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[NEW DELHI] Biotechnology associations in countries stretching from the Middle East to South-East Asia have come together to promote biotechnology and build on each other's strengths in the field.

To this end, they have created the Federation of Asian Biotech Associations (FABA), which was launched on 10 February by Maharaj Bhan, secretary of India's Department of Biotechnology, at the BioAsia 2005 conference in Hyderabad, India.

FABA's founding members are India, Iran, Israel, Malaysia, Pakistan, Philippines, Saudi Arabia, Singapore, Sri Lanka and Thailand.

The federation's president, Anwar Nasim — who also chairs Pakistan's National Biotechnology Commission — says it will to promote biotechnology as a science, profession and industry by bringing together scientists, academic institutions and the private sector.

It aims to promote collaboration between industry and academia, and boost investment in biotechnology, international trade in biotechnology products, and outsourcing of services.

The federation will also sponsor study and business teams travelling between member nations and to other countries.

"The idea is to pool together each countries' strengths so that Asia as a region can move faster in its development of biotechnology," says Bhim Sain Bajaj, FABA's secretary and chair of the southern chapter of the All-India Biotechnology Association.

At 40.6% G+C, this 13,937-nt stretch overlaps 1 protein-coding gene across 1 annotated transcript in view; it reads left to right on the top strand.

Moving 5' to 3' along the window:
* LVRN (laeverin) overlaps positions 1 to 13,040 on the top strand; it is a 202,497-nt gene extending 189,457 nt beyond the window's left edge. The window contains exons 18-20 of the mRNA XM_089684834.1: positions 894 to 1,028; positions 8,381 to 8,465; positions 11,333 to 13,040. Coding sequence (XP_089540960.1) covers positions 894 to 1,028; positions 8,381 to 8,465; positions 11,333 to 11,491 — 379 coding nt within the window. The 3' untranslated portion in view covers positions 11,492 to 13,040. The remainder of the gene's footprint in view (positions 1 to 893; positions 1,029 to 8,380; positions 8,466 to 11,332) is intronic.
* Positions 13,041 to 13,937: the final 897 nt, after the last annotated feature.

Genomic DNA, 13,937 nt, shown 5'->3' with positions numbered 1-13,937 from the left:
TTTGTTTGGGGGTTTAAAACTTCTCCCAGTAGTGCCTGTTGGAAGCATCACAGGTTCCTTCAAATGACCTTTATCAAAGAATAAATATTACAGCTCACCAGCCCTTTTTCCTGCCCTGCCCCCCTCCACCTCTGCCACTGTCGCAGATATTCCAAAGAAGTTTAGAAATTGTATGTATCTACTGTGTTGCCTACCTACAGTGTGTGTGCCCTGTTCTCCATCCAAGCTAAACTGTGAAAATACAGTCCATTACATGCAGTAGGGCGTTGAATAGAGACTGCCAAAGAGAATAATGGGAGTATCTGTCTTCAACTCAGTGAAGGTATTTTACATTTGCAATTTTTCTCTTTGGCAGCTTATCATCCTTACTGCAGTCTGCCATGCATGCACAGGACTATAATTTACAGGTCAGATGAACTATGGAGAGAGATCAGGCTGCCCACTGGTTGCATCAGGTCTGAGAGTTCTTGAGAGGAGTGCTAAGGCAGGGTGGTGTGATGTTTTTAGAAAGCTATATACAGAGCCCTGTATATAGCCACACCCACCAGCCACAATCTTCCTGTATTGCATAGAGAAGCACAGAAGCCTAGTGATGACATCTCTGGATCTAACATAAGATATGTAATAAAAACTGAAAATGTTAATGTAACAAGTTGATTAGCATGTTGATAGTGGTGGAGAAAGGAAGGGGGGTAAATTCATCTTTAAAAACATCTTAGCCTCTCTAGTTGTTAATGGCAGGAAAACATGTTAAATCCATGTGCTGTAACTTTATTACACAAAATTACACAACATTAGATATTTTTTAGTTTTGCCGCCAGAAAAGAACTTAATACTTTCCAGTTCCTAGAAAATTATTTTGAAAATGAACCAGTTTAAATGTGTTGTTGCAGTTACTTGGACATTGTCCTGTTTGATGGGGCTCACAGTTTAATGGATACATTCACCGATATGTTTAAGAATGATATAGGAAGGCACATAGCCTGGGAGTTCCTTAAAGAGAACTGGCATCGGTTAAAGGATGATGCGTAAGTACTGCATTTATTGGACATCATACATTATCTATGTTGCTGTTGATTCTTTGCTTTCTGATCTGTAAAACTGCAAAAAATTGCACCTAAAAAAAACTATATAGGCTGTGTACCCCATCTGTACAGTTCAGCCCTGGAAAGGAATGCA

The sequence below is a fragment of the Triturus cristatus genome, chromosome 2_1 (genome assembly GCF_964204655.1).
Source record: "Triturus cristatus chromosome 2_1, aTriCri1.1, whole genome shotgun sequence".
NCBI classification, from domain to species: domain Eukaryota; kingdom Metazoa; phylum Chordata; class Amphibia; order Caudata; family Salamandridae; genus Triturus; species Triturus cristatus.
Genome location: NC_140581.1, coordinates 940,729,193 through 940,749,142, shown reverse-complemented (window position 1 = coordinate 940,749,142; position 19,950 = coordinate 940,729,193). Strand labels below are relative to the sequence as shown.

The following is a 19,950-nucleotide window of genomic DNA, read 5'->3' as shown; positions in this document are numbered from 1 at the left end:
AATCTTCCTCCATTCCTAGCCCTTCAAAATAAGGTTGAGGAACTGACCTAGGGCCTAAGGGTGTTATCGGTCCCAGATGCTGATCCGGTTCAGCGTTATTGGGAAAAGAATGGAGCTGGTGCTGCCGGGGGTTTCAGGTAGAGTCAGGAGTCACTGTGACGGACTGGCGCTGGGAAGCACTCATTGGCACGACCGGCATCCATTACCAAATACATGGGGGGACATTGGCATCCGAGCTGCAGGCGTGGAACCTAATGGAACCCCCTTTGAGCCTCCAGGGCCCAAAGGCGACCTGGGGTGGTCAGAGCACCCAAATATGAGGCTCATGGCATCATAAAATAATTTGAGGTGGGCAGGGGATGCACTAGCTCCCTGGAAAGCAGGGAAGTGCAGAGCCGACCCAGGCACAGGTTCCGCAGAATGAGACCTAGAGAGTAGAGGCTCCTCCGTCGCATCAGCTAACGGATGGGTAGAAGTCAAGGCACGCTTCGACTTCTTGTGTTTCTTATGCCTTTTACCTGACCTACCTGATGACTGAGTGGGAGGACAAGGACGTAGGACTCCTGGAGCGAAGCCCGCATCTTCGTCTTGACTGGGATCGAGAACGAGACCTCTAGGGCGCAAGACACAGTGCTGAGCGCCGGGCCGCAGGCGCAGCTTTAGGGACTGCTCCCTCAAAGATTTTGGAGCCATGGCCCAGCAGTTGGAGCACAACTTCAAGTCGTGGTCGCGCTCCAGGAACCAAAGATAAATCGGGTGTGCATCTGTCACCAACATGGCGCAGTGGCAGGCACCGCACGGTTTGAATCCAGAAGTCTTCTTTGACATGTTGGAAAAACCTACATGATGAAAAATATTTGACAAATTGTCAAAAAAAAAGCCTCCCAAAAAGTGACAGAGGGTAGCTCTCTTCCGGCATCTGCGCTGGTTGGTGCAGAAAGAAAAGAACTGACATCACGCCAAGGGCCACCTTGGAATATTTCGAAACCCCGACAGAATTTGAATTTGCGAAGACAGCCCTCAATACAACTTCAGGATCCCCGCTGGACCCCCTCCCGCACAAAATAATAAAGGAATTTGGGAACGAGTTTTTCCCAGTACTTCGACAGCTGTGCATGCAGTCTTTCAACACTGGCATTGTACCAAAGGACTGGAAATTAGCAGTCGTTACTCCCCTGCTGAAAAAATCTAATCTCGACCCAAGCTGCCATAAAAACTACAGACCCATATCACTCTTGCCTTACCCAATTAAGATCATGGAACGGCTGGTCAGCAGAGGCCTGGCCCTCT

The federation will be a hub for biotechnology associations operating in member countries. According to Bajaj, the federation will not develop a central research agenda; national chapters will instead draw up research policies and priorities in line with their country's requirements.

Bajaj says the federation's members will discuss issues such regulations at future meetings.

Participants at the BioAsia 2005 conference identified areas for potential collaborations including human and veterinary vaccines, diagnostic products, biopharmaceuticals, pre-clinical and clinical trials, intellectual property rights and venture financing.